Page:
“RIMPAC’s exercise area is 500 nautical miles top to bottom. With so many ships you are pretty remote from the ESSEX but we will get in to work with it at times. You are right in there with all the hardware but it’s a big chunk of ocean so you may not get close to a lot of them. The idea is to be dispersed and come together again when you need to be. You go in and play your war games, two sides against each other.”`

From a military perspective, RIMPAC allowed New Zealand to bolt into a very large military organisation that was running a significant air as well as sea operation.

“It’s designed to prove interoperability in a true multi-national perspective.”

CDR Beadsmoore said TE KAHA would have only one RAS (Replenishment at Sea) with ENDEAVOUR but would be refuelled by tankers from various other nations.

“Our lads and laddesses will be happy as they will be spending their money in Hawaii.”

ENDEAVOUR’s CO, Commander Keith Robb, says ENDEAVOUR will operate as part of Task Group 173 (Sea Logistics) in one of the three nominated RAS stations surrounding the Hawaiian Islands.  Her primary role will be to refuel surface ships participating in RIMPAC but she will also have the capability to embark and transfer stores and rations as well as refuelling helicopters in-flight.

“As ENDEAVOUR is a relatively small tanker she will herself be replenished with cargo fuel at sea from larger US tankers as required,” CDR Robb said. “This will allow ENDEAVOUR to remain on station for the duration of the exercise.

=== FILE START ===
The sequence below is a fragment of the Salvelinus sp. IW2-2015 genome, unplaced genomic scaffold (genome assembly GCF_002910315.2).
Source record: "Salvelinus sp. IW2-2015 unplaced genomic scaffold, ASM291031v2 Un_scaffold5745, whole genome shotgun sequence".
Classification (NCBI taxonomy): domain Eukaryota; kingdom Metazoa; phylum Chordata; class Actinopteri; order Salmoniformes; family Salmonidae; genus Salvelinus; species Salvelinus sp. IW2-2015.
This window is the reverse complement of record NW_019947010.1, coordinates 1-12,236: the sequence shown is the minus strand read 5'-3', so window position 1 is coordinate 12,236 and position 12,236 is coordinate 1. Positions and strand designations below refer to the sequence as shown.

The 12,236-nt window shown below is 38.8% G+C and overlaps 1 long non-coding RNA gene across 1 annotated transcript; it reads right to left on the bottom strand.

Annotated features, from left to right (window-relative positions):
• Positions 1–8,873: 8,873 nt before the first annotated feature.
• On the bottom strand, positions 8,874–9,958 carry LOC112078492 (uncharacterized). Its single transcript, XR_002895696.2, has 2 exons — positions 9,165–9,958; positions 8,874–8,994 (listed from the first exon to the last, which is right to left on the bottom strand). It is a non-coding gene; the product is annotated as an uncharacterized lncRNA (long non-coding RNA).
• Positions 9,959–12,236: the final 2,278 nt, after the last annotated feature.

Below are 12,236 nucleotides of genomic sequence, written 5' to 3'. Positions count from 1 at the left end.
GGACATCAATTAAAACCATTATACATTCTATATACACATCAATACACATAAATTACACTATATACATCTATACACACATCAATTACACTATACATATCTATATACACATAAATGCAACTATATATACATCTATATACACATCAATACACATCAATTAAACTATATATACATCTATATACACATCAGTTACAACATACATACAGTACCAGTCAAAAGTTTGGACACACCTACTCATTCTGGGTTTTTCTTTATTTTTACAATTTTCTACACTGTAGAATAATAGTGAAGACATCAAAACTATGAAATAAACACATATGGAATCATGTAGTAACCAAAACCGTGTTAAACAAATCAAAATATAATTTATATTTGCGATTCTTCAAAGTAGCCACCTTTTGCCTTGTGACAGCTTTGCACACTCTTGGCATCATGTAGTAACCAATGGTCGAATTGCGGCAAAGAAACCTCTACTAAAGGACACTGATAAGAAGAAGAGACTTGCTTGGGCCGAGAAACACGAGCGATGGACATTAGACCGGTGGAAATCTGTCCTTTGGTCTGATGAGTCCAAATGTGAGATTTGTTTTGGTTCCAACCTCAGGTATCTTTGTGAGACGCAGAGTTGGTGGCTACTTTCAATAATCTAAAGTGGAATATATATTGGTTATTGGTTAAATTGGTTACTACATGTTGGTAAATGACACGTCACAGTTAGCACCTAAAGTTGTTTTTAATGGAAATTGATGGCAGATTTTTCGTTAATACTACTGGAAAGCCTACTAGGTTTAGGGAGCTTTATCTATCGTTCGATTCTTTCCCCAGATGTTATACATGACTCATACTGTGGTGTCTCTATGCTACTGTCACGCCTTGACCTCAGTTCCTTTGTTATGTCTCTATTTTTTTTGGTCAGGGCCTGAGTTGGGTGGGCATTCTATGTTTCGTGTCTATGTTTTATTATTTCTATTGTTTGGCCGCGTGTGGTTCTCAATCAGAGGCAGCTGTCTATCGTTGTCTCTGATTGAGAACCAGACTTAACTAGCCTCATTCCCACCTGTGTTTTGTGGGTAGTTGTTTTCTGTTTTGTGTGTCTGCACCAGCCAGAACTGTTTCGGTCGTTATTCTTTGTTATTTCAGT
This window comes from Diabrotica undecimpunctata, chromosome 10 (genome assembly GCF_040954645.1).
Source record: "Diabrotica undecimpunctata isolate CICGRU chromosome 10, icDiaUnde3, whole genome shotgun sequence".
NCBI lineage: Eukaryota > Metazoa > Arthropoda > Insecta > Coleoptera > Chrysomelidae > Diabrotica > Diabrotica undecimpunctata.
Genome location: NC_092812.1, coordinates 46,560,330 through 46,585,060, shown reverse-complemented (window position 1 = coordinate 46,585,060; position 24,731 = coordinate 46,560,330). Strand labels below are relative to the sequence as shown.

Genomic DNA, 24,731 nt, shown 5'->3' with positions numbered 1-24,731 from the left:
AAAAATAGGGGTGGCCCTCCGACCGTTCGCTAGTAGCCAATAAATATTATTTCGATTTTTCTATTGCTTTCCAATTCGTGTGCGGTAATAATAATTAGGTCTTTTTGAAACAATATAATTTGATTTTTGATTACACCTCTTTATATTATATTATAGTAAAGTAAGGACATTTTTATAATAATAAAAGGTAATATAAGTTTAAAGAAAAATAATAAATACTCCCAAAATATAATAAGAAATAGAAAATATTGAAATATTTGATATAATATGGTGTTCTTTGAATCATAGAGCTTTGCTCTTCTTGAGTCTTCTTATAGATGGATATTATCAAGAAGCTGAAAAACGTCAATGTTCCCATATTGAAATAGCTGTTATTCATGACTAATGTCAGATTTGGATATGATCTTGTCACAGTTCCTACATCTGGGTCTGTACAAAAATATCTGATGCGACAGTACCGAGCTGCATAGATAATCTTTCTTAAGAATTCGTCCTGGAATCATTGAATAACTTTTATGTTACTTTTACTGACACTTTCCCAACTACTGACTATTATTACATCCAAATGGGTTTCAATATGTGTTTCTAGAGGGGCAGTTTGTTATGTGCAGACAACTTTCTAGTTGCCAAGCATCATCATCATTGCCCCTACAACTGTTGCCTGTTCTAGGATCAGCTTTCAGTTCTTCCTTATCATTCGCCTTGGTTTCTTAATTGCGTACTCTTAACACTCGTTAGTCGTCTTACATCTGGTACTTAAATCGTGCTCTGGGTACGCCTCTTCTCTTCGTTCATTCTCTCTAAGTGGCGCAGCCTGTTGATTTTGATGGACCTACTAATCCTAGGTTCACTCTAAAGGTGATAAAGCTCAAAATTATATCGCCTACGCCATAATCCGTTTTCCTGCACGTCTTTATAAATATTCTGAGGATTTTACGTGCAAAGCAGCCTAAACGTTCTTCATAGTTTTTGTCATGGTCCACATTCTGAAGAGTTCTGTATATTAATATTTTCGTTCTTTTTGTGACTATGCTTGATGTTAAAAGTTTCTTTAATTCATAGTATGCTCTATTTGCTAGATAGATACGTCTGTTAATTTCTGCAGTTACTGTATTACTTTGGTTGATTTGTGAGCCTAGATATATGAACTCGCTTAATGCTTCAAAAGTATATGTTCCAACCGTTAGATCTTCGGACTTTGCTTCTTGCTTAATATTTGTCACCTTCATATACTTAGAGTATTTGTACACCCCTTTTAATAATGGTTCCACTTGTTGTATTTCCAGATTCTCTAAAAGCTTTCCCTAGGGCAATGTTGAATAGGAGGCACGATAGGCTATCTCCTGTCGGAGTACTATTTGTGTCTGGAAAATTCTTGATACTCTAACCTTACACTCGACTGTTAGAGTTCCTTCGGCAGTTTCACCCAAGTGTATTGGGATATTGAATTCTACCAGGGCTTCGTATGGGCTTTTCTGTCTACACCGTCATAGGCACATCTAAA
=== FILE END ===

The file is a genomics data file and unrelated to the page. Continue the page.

“When not required for replenishment it is expected that ENDEAVOUR will join other surface Task Groups to act as the High Value Unit [HVU] for warfare serials or as the target ship for Maritime Interdiction operations.”

ENDEAVOUR will be operating with ships from the US Military Sealift Command namely USNS MATTHEW PARRY (dry cargo and ammunition), and the oilers USNS YUKON and HENRY J KAISER. Also included is the Russian Federation Replenishment Ship BORIS BUTOMA.

The theme for RIMPAC 12 is “Capable, Adaptive, Partners.” The scenario sees the Hawaiian Islands geographical charts amended for the exercise’s tactical phase. The exercise outline sees the RIMPAC combined force—in response to regional tensions and in support of UN Security Council resolutions—conduct deterrent operations and posture for major combat operations against an aggressive regional power and insurgent movement. The RIMPAC force will conduct conventional warfare training and peacetime operations with a steady increase in operational tempo as the situation deteriorates. Live mine warfare operations will be conducted in San Diego.

The Mine Counter Measures Team will combine with USN to form two integrated US/NZ REMUS (Remote Environment Monitoring Units, an Autonomous Underwater Vehicle) teams, focusing on Pearl Harbour and Honolulu Harbour mine threat clearance. The Operational Dive Team will be part of a larger coalition of diving teams. The main exercise area will be SOCAL, off San Diego.

The NZDF infantry platoon will be embedded in a United States Marine Corps-commanded rifle company consisting of four platoons being one each from the USMC, Australia, Canada and New Zealand. NZDF land involvement will focus on amphibious training as part of the 3rd Marine Regiment that will form a Special Purpose Marine Amphibious Group Task Force for the exercise.

The RNZAF P-3K Orion will integrate into the Maritime Patrol and Reconnaissance Aircraft (MPRA) fleet conducting advanced coordinated operations within the Anti-Submarine Warfare, Anti-Surface Warfare and overland Intelligence Surveillance and Reconnaissance disciplines

Twenty-eight personnel will augment various roles within the coalition Headquarters targeted at professional development.

ENDS